Fields almost was pondering playing for the LLWS title. North State pounced on Texas starter Collin Ross for seven of its eight hits and all five of its runs in the second and third innings. Bryce Jackson knocked in two runs in the second inning with a line drive to left, bringing in Cameron Greenway and JoJo Byrne. Byrne then delivered a two-run in third, went on the way to third on an outfield error and scored on Chase Anderson’s bouncer to second. But Ross allowed just one more baserunner before Chip Buchanan came on to record the final four outs. Ross struck out five and walked none.

Carson Hardee, who had pitched just 2.1 innings in the regionals and LLWS combined, provided yet another masterful performance for a North State pitching staff that had allowed just one hit in 18 innings coming into Saturday, including the first combined perfect game in the 71 years of the LLWS and the first-ever consecutive no-hitters by a U.S. team.

Requena accounted for the only three hits against North State pitching through 22.2 innings with his one hit in Wednesday’s game and singles in his first two at-bats Saturday. Clayton Wigley, a 5-0, 129-pound pinch-hitter, joined Requena in a noisy way, drilling a two-run homer in the fourth to get Texas within 5-2.

Cameron Greenway batted 1-for-2 on Saturday and is now 6-for-9 in the Little League World Series. (Courtesy of Little League Baseball and Softball)

Hardee reached the pitch count maximum (85) and exited with the three-run lead intact after striking out Chandler Spencer for the second out of the fifth inning, He struck out nine and walked none.

Anderson, who began the tournament with eight perfect innings before giving up double to Requena on Wednesday, entered Saturday’s game with a runner on third and gave up a single to center by Macolm Deason.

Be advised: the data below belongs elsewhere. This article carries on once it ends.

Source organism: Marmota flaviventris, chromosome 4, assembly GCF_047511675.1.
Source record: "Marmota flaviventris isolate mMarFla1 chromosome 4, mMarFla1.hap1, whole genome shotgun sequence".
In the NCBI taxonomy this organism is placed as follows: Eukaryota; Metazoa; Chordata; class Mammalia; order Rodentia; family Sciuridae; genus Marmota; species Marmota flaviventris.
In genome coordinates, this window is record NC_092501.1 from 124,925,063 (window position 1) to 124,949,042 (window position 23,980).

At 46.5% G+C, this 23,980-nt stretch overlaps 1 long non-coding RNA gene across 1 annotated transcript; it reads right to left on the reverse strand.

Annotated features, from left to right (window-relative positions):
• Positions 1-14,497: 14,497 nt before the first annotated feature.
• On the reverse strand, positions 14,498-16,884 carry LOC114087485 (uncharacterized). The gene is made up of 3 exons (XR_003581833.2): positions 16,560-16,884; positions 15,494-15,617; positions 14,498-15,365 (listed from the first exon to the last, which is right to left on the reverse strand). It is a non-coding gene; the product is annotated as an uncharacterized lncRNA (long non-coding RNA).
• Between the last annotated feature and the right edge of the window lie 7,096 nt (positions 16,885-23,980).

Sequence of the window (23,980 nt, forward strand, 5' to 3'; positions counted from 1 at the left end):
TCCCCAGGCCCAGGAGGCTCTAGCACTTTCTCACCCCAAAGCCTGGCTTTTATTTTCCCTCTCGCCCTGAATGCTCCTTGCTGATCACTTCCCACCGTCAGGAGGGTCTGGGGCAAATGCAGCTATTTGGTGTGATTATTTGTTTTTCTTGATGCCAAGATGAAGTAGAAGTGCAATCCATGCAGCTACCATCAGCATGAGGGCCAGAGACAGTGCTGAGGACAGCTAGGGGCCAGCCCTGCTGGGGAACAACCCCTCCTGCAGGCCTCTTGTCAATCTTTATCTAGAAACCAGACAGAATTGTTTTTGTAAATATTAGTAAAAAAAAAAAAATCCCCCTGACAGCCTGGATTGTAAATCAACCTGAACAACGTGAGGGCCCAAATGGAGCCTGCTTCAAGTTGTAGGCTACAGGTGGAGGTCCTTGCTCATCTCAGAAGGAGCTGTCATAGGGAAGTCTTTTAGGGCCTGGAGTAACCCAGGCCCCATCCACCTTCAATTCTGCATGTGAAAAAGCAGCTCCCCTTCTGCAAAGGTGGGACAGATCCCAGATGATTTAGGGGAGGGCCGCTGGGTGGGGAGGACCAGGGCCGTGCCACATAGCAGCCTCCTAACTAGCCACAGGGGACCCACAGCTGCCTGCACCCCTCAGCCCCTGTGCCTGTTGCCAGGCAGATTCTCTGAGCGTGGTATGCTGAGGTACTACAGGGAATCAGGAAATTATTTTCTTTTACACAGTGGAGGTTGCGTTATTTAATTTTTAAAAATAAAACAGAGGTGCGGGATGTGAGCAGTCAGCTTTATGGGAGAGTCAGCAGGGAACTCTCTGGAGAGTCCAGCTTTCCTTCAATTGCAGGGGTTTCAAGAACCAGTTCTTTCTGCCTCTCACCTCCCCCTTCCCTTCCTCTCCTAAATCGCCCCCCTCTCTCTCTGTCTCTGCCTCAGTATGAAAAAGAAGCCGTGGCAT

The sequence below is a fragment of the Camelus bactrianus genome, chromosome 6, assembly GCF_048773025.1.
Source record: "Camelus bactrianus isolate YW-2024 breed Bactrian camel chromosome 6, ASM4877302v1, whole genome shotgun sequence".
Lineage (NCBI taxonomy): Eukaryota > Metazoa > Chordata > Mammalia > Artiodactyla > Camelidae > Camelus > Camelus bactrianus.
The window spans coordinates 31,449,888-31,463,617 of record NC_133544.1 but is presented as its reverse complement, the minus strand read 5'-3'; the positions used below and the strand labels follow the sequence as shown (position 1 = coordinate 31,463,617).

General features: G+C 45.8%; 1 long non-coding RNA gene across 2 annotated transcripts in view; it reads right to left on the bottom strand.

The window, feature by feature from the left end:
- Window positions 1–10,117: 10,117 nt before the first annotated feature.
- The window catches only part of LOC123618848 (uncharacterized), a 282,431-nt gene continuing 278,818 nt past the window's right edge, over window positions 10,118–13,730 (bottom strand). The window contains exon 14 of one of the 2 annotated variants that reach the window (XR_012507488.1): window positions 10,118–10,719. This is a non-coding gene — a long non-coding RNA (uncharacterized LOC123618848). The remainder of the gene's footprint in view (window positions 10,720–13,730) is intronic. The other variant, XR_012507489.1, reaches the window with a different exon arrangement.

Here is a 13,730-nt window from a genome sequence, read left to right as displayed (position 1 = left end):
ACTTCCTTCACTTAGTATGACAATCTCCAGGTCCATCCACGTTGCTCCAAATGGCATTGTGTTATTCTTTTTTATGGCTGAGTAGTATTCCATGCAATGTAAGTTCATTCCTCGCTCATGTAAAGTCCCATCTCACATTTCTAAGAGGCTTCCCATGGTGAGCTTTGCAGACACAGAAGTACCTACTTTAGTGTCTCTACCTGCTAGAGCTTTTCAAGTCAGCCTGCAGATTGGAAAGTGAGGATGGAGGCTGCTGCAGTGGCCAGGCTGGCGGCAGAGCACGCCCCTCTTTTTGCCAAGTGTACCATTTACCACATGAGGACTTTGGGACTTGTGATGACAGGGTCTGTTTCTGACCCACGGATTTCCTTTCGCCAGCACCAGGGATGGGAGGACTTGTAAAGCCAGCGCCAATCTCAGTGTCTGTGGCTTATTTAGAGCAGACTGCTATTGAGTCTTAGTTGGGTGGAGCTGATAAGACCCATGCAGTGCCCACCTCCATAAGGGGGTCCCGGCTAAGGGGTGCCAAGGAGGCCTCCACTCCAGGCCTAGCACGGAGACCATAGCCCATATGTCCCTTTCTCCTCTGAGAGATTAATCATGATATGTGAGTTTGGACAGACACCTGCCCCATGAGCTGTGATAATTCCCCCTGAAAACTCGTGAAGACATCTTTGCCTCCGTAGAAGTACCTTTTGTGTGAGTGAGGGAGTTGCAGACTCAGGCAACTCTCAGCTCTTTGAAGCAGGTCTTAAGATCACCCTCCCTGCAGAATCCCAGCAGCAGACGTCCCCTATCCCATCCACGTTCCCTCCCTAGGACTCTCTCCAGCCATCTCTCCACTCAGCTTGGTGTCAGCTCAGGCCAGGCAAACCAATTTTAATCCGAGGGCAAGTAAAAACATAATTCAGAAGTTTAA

Two wild pitches allowed Deason to move to third, and he raced home when catcher Bryce Jackson’s throw on the second one skipped into left field.

Anderson plunked Collin Ross in the helmet with a 3-2 pitch to start the sixth. Requena then stepped in and golfed a 2-2 curveball over the wall.

“We were throwing him out and then trying to come in on him,” Fields said. “He did a great job of hitting the ball to left field. He’s probably one of the best hitters we’ve faced.”

Fields pointed to the throwing error that allowed a fourth run to score as big momentum shift.

“It’s a big difference in a one-run game and a two-run game,” he said. “We knew who they had coming up next inning. I think that was a huge play in that ballgame. If we keep that ball in front of us and don’t throw it and get the next guy out, it’s 5-3. I think that was probably one of the bigger plays of the game momentum-wise.”

Fields held out hope in the last inning with Matthew Matthijs due to bat fourth. The slugger has been in a home run drought since slamming two against Rocky Mount American in the third game of the District 4 tournament — a stretch of 12 games — but lined out hard to right-center in his previous at-bat.

A groundout to third, a strikeout and groundout to short ended the game with Matthijs waiting to hit.

“I felt really comfortable in that last inning,” Fields said. “I knew we had seven, eight, nine (coming up). I knew if one person could get on base and we could bring Matthew Matthijs up, he was due. If we could just get one man on base, I think we had a good chance to win that ballgame.”